Once the fall youth sports season begins, priorities shift quickly.
All of a sudden, the family dinner is moved to the car or the bleachers, the lawn is left to grow just a little bit higher, and the dirty clothes seem to stay in the hamper longer than the clean clothes remain folded in the basket.
It’s amazing how we seem to put the rest of our life on hold for the sake of our kids’ football practices and games.
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But there’s one area of our life, or should I say our children’s lives, that can’t be put on hold, and that’s the time needed to complete homework and study.
Regardless of your child’s age, there are school projects to complete, homework assignments to finish and tests to prepare for. This all must be accomplished during the evenings or weekends when many kids are involved in football practices, either as a participant or a sibling spectator.
My guess is that most teachers would say doing homework in the backseat of the car or in the bleachers isn’t ideal. But those same teachers would say that it’s better than not doing it at all. Yet, depending on the child, that may or may not work.
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Over the years, I’ve found that the key to getting my sons to do their homework is always making sure it’s a priority right after school, on nights when they have sports commitments. For my oldest, that strategy didn’t change once he was on high school teams. The only thing that did change was that it became his head coach enforcing the idea.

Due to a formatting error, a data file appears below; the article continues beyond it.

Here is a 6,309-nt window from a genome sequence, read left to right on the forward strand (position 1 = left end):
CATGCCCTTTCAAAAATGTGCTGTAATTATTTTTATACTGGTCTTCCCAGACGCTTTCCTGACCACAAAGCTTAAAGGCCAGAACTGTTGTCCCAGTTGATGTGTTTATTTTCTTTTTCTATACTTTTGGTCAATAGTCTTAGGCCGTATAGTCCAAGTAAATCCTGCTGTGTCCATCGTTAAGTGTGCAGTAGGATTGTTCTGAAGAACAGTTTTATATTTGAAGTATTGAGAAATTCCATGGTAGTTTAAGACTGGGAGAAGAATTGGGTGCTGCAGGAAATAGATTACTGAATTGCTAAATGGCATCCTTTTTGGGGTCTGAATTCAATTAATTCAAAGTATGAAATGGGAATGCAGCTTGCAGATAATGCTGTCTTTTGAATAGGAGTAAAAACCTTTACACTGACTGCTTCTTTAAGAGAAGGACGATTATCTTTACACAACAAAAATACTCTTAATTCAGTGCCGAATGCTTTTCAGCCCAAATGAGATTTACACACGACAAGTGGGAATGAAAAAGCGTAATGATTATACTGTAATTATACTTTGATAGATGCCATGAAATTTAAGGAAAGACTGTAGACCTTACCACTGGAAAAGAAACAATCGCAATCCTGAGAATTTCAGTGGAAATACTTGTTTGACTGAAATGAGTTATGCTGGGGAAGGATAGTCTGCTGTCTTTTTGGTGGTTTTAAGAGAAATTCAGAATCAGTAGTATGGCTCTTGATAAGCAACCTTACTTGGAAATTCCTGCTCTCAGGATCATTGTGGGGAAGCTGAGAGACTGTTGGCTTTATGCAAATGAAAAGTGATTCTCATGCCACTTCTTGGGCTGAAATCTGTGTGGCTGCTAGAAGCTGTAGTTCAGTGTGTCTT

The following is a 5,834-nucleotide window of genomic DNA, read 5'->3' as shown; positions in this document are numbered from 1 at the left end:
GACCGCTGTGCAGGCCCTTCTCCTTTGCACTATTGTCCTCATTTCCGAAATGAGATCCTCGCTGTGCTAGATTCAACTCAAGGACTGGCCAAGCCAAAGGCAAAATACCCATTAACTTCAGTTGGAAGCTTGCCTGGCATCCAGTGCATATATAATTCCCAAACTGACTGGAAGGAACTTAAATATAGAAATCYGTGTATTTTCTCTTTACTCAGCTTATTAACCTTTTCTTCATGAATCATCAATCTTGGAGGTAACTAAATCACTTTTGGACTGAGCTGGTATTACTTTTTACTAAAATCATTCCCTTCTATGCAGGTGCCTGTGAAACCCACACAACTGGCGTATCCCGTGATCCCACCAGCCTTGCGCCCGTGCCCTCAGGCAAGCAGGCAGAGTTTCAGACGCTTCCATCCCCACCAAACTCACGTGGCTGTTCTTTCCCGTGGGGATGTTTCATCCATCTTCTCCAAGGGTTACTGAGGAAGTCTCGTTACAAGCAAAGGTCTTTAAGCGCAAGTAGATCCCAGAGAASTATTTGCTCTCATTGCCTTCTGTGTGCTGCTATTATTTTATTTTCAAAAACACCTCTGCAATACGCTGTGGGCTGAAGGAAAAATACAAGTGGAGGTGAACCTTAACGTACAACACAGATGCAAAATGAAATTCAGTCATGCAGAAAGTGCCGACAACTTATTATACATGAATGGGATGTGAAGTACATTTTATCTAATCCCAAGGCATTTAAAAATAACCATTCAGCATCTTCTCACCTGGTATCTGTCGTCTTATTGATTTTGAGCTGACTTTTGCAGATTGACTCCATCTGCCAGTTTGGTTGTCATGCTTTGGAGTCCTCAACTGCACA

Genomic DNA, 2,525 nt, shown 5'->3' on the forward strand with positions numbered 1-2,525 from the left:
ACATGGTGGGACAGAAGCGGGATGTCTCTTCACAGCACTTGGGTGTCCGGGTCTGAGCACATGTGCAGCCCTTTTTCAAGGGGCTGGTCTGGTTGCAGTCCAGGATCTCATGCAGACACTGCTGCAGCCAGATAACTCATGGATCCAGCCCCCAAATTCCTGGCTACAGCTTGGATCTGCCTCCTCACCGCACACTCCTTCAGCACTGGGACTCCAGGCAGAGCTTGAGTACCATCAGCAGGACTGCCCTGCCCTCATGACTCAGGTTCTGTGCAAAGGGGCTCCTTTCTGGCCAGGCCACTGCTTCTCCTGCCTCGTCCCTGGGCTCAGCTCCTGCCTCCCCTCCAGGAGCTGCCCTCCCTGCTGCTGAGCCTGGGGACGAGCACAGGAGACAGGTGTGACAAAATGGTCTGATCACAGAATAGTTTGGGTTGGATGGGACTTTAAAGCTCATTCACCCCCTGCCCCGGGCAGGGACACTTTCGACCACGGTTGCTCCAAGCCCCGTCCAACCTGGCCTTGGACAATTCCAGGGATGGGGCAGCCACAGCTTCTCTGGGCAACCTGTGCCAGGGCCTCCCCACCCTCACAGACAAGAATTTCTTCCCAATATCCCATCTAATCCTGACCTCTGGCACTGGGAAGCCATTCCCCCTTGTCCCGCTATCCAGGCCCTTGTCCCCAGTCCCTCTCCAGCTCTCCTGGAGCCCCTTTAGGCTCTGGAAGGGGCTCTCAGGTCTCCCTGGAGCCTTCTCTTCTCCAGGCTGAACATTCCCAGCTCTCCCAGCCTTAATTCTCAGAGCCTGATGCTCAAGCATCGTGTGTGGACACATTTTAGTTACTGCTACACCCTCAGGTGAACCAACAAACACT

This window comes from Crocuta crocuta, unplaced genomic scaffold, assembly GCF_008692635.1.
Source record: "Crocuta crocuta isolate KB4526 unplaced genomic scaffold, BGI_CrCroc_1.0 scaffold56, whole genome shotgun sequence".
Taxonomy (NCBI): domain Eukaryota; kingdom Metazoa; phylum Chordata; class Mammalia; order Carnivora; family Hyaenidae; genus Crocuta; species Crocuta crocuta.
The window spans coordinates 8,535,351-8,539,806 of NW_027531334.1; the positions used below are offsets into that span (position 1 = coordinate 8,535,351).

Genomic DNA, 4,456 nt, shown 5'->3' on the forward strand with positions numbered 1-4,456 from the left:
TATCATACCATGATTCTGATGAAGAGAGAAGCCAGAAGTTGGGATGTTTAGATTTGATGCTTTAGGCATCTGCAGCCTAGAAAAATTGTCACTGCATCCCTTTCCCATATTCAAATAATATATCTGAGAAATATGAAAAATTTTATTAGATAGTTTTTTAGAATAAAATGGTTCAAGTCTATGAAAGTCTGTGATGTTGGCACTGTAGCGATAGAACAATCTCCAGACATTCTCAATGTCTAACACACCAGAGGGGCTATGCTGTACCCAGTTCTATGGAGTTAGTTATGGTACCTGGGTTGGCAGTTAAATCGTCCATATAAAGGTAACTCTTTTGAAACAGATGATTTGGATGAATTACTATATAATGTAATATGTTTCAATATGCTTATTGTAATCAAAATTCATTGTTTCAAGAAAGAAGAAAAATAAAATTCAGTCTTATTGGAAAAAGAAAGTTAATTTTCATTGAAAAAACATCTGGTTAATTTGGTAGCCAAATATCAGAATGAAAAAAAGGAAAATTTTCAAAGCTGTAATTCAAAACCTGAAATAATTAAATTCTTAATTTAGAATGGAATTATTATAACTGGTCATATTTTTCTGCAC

The rule in our house is that the homework must be finished or you don’t go to practice. Like any kids who love youth sports, mine don’t want to risk missing practice and having it cost them game time, so they are willing to do the work right after school. But their mother and I have to make it a priority for them.
In addition, parents can also use the drive time to and from practice to study. It’s a great chance to review the week’s spelling words or times tables. And remember, there might be one night when you don’t feel your child is prepared for the next day’s test and they have to skip practice. Any good coach will understand - as long as it doesn’t become a habit.
Very few kids want to make school a priority over sports. But let’s face it, there are some things we parents have to prioritize for them.
And this is one of them. It’s just part of our job.
Jon Buzby has been involved in and writing about youth sports for the past 30 years, originally as a coach and board member with his now-adult son and most recently "just as a dad" with his 9- and 11-year-old sons. Jon is an award-winning writer and his latest book, “Coaching Kids Made Easier,” is available on Amazon. Send comments or future blog topics you'd like to see to JonBuzby@hotmail.com and follow him @YouthSportsBuzz on Twitter.